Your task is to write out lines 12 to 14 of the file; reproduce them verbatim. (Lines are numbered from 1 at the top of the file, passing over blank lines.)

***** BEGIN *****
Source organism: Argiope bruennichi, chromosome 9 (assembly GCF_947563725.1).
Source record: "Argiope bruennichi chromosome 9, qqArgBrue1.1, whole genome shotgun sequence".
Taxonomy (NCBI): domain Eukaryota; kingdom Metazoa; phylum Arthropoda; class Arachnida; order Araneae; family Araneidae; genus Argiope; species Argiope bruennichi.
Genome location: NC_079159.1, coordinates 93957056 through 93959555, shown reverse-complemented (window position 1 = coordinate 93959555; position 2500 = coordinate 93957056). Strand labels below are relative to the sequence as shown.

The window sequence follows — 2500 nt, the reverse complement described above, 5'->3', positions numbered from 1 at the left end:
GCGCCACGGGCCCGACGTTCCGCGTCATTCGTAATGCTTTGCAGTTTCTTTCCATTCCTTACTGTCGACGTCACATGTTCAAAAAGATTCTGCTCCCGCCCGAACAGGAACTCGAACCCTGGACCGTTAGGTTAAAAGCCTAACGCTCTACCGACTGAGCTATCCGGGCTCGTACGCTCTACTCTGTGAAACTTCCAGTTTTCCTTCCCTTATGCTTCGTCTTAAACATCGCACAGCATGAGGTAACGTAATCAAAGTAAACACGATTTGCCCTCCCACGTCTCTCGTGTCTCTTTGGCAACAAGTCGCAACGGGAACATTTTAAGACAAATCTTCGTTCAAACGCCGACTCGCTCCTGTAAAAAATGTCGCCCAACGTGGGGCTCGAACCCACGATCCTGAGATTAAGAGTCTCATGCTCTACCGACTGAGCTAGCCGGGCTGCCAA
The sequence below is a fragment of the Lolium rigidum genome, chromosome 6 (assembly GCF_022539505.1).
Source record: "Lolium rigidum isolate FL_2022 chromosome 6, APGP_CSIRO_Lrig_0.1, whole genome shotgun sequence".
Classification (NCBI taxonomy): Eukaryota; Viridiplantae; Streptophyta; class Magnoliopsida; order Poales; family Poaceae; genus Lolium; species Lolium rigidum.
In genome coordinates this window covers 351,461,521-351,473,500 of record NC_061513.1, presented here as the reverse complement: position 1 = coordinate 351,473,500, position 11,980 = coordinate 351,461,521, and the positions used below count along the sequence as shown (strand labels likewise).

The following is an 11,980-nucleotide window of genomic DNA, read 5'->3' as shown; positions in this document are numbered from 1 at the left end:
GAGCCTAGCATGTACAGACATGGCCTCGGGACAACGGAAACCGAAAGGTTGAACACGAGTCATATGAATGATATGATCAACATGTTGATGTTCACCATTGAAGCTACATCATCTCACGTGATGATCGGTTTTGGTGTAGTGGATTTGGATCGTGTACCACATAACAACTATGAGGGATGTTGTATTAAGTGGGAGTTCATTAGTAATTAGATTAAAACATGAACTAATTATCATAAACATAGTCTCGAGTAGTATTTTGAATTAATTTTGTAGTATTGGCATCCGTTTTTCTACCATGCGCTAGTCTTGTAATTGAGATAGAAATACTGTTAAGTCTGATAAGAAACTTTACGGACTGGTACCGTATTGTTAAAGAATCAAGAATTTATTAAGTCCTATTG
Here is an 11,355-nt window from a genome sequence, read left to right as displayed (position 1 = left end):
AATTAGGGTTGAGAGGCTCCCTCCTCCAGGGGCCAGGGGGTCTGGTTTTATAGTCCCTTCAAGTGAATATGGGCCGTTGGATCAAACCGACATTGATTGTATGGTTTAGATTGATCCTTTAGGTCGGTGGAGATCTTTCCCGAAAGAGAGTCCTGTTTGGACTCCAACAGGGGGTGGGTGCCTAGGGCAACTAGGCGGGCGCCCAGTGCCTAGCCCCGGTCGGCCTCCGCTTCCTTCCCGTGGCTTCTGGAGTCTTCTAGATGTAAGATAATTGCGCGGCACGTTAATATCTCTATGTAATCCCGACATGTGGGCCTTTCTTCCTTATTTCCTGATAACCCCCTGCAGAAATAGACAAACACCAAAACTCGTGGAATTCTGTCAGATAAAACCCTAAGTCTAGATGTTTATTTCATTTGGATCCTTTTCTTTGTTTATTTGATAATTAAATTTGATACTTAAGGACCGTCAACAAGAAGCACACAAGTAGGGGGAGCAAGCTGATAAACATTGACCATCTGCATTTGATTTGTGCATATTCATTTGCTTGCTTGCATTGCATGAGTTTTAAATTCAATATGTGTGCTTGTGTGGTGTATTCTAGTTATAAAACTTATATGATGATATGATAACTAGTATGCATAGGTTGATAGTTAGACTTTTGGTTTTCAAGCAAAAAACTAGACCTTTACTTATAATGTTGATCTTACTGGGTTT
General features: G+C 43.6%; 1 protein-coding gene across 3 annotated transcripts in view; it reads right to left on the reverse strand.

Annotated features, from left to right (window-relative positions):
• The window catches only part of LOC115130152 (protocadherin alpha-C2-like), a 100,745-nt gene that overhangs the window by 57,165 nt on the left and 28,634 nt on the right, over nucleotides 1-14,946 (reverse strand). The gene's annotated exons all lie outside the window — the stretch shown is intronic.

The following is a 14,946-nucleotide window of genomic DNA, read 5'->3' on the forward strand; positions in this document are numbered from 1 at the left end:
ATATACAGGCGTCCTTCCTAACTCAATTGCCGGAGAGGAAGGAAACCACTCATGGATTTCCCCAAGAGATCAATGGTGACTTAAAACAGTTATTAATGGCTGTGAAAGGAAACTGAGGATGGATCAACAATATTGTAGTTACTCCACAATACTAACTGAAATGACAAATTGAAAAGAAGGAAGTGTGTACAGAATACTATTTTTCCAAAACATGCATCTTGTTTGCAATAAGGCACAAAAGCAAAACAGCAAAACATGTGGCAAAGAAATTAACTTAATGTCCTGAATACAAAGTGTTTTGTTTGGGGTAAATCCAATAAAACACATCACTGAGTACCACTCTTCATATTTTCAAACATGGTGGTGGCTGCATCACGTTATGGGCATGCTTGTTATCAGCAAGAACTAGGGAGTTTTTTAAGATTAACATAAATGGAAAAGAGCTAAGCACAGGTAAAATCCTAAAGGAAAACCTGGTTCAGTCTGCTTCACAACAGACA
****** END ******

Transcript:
GAGCCTAGCATGTACAGACATGGCCTCGGGACAACGGAAACCGAAAGGTTGAACACGAGTCATATGAATGATATGATCAACATGTTGATGTTCACCATTGAAGCTACATCATCTCACGTGATGATCGGTTTTGGTGTAGTGGATTTGGATCGTGTACCACATAACAACTATGAGGGATGTTGTATTAAGTGGGAGTTCATTAGTAATTAGATTAAAACATGAACTAATTATCATAAACATAGTCTCGAGTAGTATTTTGAATTAATTTTGTAGTATTGGCATCCGTTTTTCTACCATGCGCTAGTCTTGTAATTGAGATAGAAATACTGTTAAGTCTGATAAGAAACTTTACGGACTGGTACCGTATTGTTAAAGAATCAAGAATTTATTAAGTCCTATTG
Here is an 11,355-nt window from a genome sequence, read left to right as displayed (position 1 = left end):
AATTAGGGTTGAGAGGCTCCCTCCTCCAGGGGCCAGGGGGTCTGGTTTTATAGTCCCTTCAAGTGAATATGGGCCGTTGGATCAAACCGACATTGATTGTATGGTTTAGATTGATCCTTTAGGTCGGTGGAGATCTTTCCCGAAAGAGAGTCCTGTTTGGACTCCAACAGGGGGTGGGTGCCTAGGGCAACTAGGCGGGCGCCCAGTGCCTAGCCCCGGTCGGCCTCCGCTTCCTTCCCGTGGCTTCTGGAGTCTTCTAGATGTAAGATAATTGCGCGGCACGTTAATATCTCTATGTAATCCCGACATGTGGGCCTTTCTTCCTTATTTCCTGATAACCCCCTGCAGAAATAGACAAACACCAAAACTCGTGGAATTCTGTCAGATAAAACCCTAAGTCTAGATGTTTATTTCATTTGGATCCTTTTCTTTGTTTATTTGATAATTAAATTTGATACTTAAGGACCGTCAACAAGAAGCACACAAGTAGGGGGAGCAAGCTGATAAACATTGACCATCTGCATTTGATTTGTGCATATTCATTTGCTTGCTTGCATTGCATGAGTTTTAAATTCAATATGTGTGCTTGTGTGGTGTATTCTAGTTATAAAACTTATATGATGATATGATAACTAGTATGCATAGGTTGATAGTTAGACTTTTGGTTTTCAAGCAAAAAACTAGACCTTTACTTATAATGTTGATCTTACTGGGTTT